In his 23 years as a major league manager Terry Francona has won two World Series (both with Boston), one pennant (with Cleveland), and three Manager of the Year awards (all with Cleveland). With a career record of 882-711 he is the winningest manager in Cleveland franchise history. From 2013-2022, Francona’s 845 wins were the most of any major league manager.
That’s an impressive managerial resume that should eventually help get Francona inducted into Baseball’s Hall of Fame. In the meantime, Francona, in 2023, faces one of his greatest managerial challenges yet in his 11th year with the Cleveland Guardians.
Francona won his third Manager of the Year award last year, when he guided the offensively-challenged, yet feisty Guardians to a record of 92-70, and the American League Central Division title. Cleveland eliminated Tampa Bay in the wildcard round of the playoffs, then came within one win of beating the Yankees and reaching the ALCS.
The challenge for Francona and his Guardians this year is to do something like that again, with a team that may not be as talented or as healthy, as his 2022 team. The 2023 season isn’t halfway over yet, and due to a run of injuries to his pitching staff, Francona has already had to use 10 different starting pitchers.
Francona has used 56 different lineups in Cleveland’s 76 games. That includes four different first basemen, four catchers, three second basemen, five third basemen, four shortstops, two left fielders, four right fielders, two center fielders, and five designated hitters.
Ten different pitchers have started games for the Guardians, and 23 pitchers have appeared in games overall. In Cleveland’s first 77 games, Francona has used 40 different players (pitchers and position players).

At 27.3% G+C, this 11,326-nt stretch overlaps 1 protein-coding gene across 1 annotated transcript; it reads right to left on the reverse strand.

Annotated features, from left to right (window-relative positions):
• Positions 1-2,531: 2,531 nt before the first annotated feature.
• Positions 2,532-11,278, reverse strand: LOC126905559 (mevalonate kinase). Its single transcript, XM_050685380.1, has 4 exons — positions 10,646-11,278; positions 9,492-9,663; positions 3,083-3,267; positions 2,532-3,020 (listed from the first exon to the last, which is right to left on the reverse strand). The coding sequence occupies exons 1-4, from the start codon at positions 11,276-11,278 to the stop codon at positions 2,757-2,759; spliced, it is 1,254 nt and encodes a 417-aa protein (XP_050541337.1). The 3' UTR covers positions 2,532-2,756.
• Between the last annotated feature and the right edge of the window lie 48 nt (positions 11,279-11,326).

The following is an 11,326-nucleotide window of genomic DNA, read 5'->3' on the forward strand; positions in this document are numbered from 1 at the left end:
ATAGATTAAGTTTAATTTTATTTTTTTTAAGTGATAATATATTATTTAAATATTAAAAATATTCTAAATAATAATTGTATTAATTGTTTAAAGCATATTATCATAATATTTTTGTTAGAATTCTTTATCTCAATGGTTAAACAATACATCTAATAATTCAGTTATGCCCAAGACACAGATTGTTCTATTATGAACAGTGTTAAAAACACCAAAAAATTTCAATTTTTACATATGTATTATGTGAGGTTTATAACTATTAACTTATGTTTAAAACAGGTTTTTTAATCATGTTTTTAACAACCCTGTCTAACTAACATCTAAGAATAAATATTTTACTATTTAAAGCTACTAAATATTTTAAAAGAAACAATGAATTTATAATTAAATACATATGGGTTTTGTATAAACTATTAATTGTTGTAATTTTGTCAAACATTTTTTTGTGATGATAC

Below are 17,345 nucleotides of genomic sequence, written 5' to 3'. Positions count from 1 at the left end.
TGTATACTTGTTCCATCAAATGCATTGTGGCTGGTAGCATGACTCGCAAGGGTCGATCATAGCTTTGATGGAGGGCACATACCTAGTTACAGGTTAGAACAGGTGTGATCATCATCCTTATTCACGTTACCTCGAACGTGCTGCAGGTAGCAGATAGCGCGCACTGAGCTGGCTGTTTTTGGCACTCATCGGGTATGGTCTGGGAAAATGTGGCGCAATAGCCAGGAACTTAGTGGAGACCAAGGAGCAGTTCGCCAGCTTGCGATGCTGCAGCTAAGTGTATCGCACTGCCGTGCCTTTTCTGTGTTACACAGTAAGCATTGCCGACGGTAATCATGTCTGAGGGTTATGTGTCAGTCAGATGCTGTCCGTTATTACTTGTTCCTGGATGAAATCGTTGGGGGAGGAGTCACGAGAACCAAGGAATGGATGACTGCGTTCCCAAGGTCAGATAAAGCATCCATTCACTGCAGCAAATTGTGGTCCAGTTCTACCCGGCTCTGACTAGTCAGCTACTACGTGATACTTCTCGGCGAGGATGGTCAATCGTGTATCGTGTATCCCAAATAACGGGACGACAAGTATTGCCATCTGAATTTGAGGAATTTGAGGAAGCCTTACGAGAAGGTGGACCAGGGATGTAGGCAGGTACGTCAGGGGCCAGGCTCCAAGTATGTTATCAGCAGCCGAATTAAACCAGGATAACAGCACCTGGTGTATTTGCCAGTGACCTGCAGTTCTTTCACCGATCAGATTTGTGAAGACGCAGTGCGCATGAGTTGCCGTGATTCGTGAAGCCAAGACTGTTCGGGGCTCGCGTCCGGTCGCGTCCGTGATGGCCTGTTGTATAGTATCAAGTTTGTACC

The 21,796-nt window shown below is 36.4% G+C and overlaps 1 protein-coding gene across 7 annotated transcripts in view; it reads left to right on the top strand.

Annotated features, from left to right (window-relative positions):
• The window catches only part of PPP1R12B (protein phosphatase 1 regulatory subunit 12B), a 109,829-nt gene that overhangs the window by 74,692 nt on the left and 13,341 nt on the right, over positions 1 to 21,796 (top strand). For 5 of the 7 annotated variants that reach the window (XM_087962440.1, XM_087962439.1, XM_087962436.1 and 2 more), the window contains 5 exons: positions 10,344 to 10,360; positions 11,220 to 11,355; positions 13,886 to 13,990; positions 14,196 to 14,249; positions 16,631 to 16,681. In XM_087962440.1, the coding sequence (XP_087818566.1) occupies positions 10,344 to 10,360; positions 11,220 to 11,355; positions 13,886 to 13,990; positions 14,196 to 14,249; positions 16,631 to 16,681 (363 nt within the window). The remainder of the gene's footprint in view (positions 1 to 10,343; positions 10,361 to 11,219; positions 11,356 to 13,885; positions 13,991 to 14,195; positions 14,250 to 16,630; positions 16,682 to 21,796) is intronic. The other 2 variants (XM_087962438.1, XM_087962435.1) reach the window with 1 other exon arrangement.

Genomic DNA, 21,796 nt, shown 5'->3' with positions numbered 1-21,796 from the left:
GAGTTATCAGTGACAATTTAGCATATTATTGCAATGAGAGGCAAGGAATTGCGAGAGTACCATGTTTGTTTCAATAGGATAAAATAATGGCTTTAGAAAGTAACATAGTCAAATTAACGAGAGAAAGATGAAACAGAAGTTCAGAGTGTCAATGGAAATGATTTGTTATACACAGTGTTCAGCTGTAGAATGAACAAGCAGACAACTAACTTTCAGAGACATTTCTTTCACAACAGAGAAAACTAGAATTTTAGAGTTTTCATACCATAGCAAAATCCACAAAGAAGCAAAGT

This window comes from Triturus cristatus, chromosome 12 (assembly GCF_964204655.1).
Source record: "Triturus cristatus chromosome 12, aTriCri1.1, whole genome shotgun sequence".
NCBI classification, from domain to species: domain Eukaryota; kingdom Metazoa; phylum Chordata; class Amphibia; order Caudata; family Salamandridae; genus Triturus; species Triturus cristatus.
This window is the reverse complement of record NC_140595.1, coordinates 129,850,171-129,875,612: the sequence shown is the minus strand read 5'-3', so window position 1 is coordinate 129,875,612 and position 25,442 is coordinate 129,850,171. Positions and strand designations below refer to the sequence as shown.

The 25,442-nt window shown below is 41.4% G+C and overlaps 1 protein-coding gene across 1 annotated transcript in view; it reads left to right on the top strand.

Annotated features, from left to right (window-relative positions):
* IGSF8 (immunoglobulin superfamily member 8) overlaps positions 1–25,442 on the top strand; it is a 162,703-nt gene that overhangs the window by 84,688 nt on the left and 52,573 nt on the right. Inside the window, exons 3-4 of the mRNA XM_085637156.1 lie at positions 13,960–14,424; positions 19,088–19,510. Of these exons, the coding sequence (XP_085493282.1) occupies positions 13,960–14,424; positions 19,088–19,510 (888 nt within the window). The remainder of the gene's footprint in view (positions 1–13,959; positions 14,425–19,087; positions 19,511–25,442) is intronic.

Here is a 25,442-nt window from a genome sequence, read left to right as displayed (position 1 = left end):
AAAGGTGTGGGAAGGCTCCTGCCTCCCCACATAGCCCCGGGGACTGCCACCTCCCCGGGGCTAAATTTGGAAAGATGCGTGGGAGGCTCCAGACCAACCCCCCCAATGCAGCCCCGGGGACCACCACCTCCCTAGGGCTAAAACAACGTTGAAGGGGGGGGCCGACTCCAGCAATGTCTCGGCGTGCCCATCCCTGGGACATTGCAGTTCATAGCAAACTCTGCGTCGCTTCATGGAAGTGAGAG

Thus far this season, Francona’s team has been outscored in every inning but the fourth and seventh. But with a record of 37-40, Cleveland sits in second place in the AL Central, two games behind division-leading Minnesota.
It’s been a remarkably feisty team, not unlike Francona’s 2022 group. They have had to be scrappy because, like last year, the team’s starting rotation has been decimated by injuries. For example, right-hander Triston McKenzie, who was in the top 10 in 10 pitching categories last year, including third in WHIP, fourth in hits per nine innings, eighth in strikeouts per nine innings, and sixth in innings pitched, has appeared in just two games this year due to back and elbow problems.
Other members of the rotation such as Cal Quantrill and Aaron Civale, have missed significant time with injuries, and Zach Plesac, a rotation mainstay a few years ago, pitched so poorly early in the season that he’s spent most of it at Triple-A Columbus.
Fortunately for Cleveland, rookie pitchers Tanner Bibee and Logan Allen, both called up from Columbus, have stepped into the breach and gone 7-4 with a 3.73 ERA in a combined 22 starts
It’s been a tough year for not just Cleveland’s pitchers, but also the catchers. Free agent Mike Zunino, who hit 33 home runs two years ago for Tampa Bay, signed a one-year $6 million deal with Cleveland as a free agent, but was designated for assignment after 42 unimpressive games, in which he hit .177 and struggled defensively.
Zunino was one of five catchers the Guardians have used thus far, the latest being first baseman Josh Naylor’s brother Bo, Cleveland’s top minor league prospect, who had flashy stats at Triple-A Columbus, but has gotten off to a slow start in Cleveland, hitting just .150 in his first six games.
Elsewhere, Cleveland’s lineup is similar to, but not as good a version as last year’s model, starting with leadoff hitter Steven Kwan. Last year on this date Kwan was hitting .287 with a .367 on-base percentage, 17 strikeouts, 23 walks, 4 stolen bases, 18 RBI, and was on his way to a Gold Glove in left field.
At the same point this season Kwan is hitting .259 with a .335 on-base percentage, 43 strikeouts, 35 walks,13 stolen bases and 25 RBI.
Kwan isn’t expected to hit home runs, but others are. So far this year, others aren’t. Last year the Guardians were 14th in the American League in home runs. This year they’re even worse: 15th (last). In particular, they are getting almost zero power from their outfield. All of Cleveland’s outfielders combined have hit eight home runs. Gold Glove center fielder Myles Straw hasn’t hit a home run in almost two years (August 26, 2021).
The good news for Francona and his team is that on July 31 last year the Guardians were 52-49, in second place, one game out of first. They then went 40-21 (.656) the rest of the way, and won the division by 11 games.
The manager who orchestrated that run may have to do it again this year.